We inserted SPME fiber sample for 30 seconds in either a Shimadzu GC/MS (University of Arkansas Mass Spectrometer Laboratory, Fayetteville, Ark.) or a Varian Chrompack CP-3800 GC/MS (USDA Dale Bumpers National Rice Research Center, Stuttgart, Ark.) with injection temperature at 200В°C, initial oven temperature = 50В°C for 1 minute, ramp rate of 10В°C per minute to 280В°C and hold 4 minutes.

      It was hypothesized that a lure charged with both the Mix-M floral odor mixture and a mixture of volatiles produced by fermenting peach plus cyclohexanecarboxylic acid would improve trap catch of GJB adults.

      In 2005 in Hindsville, Ark., we compared two mixtures for attractiveness to GJB adults. TRE#8706 was a mixture designed after Mix-M that contained: 0.82 gm phenylacetaldehyde; 0.84 gm (R)(+) limonene; 0.79 gm 2-phenylethanol; 0.36 gm methyl salicylate; and 0.7 gm methyl-2-methoxybenzoate.

      TRE#9722 was our GJB headspace volatile mixture that contained: 2.79 gm (R)(+) limonene; 0.25 gm 2-phenylethanol; 0.42 gm methyl salicylate; and 0.04 gm methyl-2-methoxybenzoate.

      Both mixtures were provided by TrР№cР№ Inc., Adair, Okla. The lower funnel opening of several yellow Japanese Beetle (JB) Jumbo traps was enlarged to accommodate GJB adults. These modified JB traps were placed in a field adjacent to a grape planting containing ripe fruit.

      Each trap was baited with a TrР№cР№ floral lure cup dispenser containing 3.5 ml of either mixture TRE#8607 or TRE#9722. Traps were arranged in a RCB design with three replicates. From July 15 to Sept. 1, 2005, a total of 1,298 GJB were captured in the TRE#8607 baited trap compared to 178 GJB in traps baited with TRE#9722. Thus, something was missing from our GJB mixture TRE#9722.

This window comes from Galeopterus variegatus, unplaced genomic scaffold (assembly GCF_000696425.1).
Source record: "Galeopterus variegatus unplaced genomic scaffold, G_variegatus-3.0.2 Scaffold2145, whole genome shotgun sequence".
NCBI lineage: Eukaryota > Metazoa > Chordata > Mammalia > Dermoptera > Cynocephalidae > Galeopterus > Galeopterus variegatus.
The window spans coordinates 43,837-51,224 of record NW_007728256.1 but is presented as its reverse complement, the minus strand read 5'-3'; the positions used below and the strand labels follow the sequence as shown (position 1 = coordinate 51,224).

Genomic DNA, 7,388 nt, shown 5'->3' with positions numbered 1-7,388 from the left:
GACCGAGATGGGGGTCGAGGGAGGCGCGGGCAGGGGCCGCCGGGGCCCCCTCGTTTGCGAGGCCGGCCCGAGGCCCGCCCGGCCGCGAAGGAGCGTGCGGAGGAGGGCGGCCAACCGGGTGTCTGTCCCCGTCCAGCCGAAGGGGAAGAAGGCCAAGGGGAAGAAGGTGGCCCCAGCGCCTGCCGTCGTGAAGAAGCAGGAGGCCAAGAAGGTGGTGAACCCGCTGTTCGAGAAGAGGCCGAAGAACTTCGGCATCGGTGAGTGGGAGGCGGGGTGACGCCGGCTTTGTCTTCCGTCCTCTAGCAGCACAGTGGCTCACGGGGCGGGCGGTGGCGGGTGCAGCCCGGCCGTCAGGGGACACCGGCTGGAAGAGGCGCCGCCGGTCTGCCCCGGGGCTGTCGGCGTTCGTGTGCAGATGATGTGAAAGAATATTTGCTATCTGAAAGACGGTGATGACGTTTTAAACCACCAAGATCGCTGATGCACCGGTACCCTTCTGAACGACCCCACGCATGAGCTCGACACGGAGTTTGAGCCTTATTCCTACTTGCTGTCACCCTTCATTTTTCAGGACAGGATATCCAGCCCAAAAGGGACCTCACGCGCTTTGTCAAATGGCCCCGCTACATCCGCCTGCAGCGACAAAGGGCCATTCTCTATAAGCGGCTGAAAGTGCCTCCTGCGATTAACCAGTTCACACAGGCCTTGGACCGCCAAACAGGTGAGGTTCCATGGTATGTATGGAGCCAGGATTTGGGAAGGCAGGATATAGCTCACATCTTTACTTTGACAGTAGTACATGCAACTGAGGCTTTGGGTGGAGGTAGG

In 2006, we compared a series of odor mixtures for attractiveness to GJB adults. All tests were conducted in a field adjacent to a planting of ripe nectarines and peaches in Bethel Heights, Ark. Traps were arranged in a RCB design with two or more replicates. Brown, 25 ml bottles were filled with 4 ml of a mixture, not capped and hung by a wire inside the trap capture pail.

      Nitidulid mixture had both an aqueous and oil mixture: 50 ml water + 11.4 ml ethanol + 38.5 ul acetaldehyde + 3.1 ul 2-methyl-1-propanol + 6.87 ul 3-methyl-1-butanol (isoamyl alcohol) + 1.36 ul 2-methyl-1-butanol; and 50 ml mineral oil + 0.066 ul ethyl acetate + 0.0115 ul ethyl caprylate (ethyl octanoate) + 0.0115 ul ethyl caproate (ethyl hexanoate) (described by Bartelt and Hossain, 4).

      GJB mixture also had both an aqueous and oil mixture: 50 ml water + 36.7 ul phenylacetaldehyde + 36.7 ul 2-phenyl ethanol + 36.1 ul benzyl alcohol + 40.3 ul hexanoic acid; and 50 ml mineral oil + 42.8 ul 3-methyl-butyl acetate (isoamyl acetate) + 36.3 ul cyclohexanecarboxylic acid ).

      500X GJB mixture was modified to include a more concentrated mixture of ingredients: 100 ml ethanol + 1ml acetaldehyde + 1 ml ethyl acetate + 1 ml 3-methyl-1-butanol (isoamyl alcohol) + 1 ml cyclohexanecarboxylic acid + 1 ml 3-methyl-butyl acetate (isoamyl acetate) + 1 ml hexanoic acid + 1 ml 2-phenyl ethanol + 1 ml 2-phenylethyl acetate + 1 ml phenylacetaldehyde.

      The addition of the Nitidulid mixture to Mix-M mixture significantly increased the GJB trap capture compared to Mix-M alone on July 20 or the natural attractant of GJB feeding on peach or GJB mixture or 500X GJB mixture of peach volatile which were all similar on later dates.

    • Grape Root Borer